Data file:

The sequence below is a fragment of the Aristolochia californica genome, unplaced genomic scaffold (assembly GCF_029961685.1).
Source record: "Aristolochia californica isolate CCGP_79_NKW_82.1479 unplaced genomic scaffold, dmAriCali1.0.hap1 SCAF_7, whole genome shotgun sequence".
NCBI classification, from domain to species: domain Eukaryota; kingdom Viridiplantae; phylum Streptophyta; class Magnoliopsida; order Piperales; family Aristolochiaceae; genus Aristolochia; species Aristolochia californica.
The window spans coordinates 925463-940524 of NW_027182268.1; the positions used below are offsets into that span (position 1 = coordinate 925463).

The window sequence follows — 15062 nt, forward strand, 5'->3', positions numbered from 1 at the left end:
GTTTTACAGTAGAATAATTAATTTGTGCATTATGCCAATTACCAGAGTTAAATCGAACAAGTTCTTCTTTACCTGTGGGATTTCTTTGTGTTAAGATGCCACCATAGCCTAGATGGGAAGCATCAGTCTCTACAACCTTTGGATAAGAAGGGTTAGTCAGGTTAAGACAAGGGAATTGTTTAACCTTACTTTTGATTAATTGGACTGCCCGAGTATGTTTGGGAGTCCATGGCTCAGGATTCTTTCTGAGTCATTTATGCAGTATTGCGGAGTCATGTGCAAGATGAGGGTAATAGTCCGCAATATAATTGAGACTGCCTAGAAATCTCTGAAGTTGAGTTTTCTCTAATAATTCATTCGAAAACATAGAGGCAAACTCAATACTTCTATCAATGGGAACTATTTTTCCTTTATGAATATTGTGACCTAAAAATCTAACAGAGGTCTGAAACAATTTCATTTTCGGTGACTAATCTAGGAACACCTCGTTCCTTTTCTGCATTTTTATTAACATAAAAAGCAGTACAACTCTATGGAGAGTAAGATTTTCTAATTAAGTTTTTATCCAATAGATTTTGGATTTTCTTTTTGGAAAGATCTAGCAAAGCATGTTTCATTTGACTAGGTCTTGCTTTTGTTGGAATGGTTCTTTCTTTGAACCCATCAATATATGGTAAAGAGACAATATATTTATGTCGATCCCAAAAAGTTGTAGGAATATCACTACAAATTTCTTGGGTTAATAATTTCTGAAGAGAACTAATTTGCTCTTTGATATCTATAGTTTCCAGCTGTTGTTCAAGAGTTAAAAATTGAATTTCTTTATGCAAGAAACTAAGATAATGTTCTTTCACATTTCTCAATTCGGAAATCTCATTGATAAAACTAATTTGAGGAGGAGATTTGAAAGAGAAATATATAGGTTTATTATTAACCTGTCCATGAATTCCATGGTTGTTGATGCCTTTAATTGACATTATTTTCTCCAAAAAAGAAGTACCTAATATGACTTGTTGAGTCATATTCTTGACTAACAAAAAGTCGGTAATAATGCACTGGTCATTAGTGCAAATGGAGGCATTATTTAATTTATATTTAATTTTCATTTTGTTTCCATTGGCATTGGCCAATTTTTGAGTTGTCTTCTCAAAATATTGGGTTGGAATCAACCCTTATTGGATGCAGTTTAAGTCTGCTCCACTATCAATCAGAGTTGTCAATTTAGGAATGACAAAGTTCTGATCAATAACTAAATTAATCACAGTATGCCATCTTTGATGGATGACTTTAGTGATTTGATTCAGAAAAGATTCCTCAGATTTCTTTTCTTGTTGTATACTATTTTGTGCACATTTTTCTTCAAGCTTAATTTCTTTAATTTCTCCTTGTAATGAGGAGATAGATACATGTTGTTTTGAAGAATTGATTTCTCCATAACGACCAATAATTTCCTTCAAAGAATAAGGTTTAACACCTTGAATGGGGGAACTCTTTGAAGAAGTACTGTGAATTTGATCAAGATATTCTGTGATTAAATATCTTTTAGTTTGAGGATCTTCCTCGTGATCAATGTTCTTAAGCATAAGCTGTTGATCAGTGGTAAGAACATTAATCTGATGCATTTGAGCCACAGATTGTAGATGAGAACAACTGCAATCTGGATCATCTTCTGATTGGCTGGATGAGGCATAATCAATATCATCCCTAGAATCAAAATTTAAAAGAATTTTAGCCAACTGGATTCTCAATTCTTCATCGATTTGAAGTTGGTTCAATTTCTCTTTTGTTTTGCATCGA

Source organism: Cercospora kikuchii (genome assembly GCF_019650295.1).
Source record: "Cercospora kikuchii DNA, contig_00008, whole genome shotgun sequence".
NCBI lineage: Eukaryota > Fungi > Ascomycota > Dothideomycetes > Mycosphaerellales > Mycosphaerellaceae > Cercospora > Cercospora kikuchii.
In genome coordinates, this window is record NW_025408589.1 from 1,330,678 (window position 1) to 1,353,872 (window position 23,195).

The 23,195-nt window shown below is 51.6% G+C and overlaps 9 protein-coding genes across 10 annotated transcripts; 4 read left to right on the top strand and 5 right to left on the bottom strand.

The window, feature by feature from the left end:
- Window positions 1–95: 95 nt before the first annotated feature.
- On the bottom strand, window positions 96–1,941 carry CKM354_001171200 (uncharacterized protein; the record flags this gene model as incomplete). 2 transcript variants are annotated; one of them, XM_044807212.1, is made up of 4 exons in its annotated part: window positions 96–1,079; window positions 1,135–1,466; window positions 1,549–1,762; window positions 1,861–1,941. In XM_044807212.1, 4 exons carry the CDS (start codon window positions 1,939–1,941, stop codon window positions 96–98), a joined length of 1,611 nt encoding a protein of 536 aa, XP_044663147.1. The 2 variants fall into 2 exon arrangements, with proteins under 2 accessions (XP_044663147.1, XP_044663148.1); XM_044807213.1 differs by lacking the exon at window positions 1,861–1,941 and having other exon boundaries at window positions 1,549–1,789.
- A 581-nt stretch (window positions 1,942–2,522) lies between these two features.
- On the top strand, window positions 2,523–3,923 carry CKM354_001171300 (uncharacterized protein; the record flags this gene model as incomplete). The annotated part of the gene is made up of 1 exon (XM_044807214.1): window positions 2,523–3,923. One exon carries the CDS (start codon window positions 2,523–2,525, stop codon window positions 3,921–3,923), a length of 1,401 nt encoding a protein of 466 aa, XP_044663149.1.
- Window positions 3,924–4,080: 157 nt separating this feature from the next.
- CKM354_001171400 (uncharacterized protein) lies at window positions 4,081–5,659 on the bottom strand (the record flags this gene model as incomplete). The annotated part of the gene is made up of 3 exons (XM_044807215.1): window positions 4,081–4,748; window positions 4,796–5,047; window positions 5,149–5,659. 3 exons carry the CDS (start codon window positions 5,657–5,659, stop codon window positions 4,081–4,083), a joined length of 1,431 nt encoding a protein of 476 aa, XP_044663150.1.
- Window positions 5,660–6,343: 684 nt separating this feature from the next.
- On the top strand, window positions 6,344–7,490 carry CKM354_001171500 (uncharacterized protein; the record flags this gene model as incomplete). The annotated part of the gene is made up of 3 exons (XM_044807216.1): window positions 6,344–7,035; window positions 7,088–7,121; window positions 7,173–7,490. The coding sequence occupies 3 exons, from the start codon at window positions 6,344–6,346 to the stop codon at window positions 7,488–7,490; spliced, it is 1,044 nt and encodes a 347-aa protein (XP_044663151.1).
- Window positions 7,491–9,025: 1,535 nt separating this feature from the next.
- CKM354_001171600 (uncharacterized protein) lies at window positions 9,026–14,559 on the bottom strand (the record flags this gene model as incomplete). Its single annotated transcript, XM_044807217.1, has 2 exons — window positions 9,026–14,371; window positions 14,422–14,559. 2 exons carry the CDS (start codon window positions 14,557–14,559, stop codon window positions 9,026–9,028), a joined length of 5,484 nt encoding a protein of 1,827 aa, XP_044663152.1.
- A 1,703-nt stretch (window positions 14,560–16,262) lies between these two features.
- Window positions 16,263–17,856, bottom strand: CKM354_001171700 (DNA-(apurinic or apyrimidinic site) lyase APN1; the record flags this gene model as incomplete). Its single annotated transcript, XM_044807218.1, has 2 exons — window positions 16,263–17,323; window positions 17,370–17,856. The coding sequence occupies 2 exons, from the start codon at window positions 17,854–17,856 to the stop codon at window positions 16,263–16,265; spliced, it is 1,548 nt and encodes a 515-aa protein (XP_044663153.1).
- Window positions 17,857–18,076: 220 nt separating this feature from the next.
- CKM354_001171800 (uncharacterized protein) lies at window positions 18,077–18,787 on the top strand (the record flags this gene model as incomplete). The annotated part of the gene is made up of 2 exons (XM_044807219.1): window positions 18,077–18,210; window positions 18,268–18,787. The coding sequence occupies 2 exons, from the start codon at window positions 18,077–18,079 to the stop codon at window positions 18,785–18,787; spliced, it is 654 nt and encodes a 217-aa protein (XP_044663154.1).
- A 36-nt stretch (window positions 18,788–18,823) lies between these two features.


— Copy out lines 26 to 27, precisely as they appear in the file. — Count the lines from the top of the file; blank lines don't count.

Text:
- CKM354_001171800 (uncharacterized protein) lies at window positions 18,077–18,787 on the top strand (the record flags this gene model as incomplete). The annotated part of the gene is made up of 2 exons (XM_044807219.1): window positions 18,077–18,210; window positions 18,268–18,787. The coding sequence occupies 2 exons, from the start codon at window positions 18,077–18,079 to the stop codon at window positions 18,785–18,787; spliced, it is 654 nt and encodes a 217-aa protein (XP_044663154.1).
- A 36-nt stretch (window positions 18,788–18,823) lies between these two features.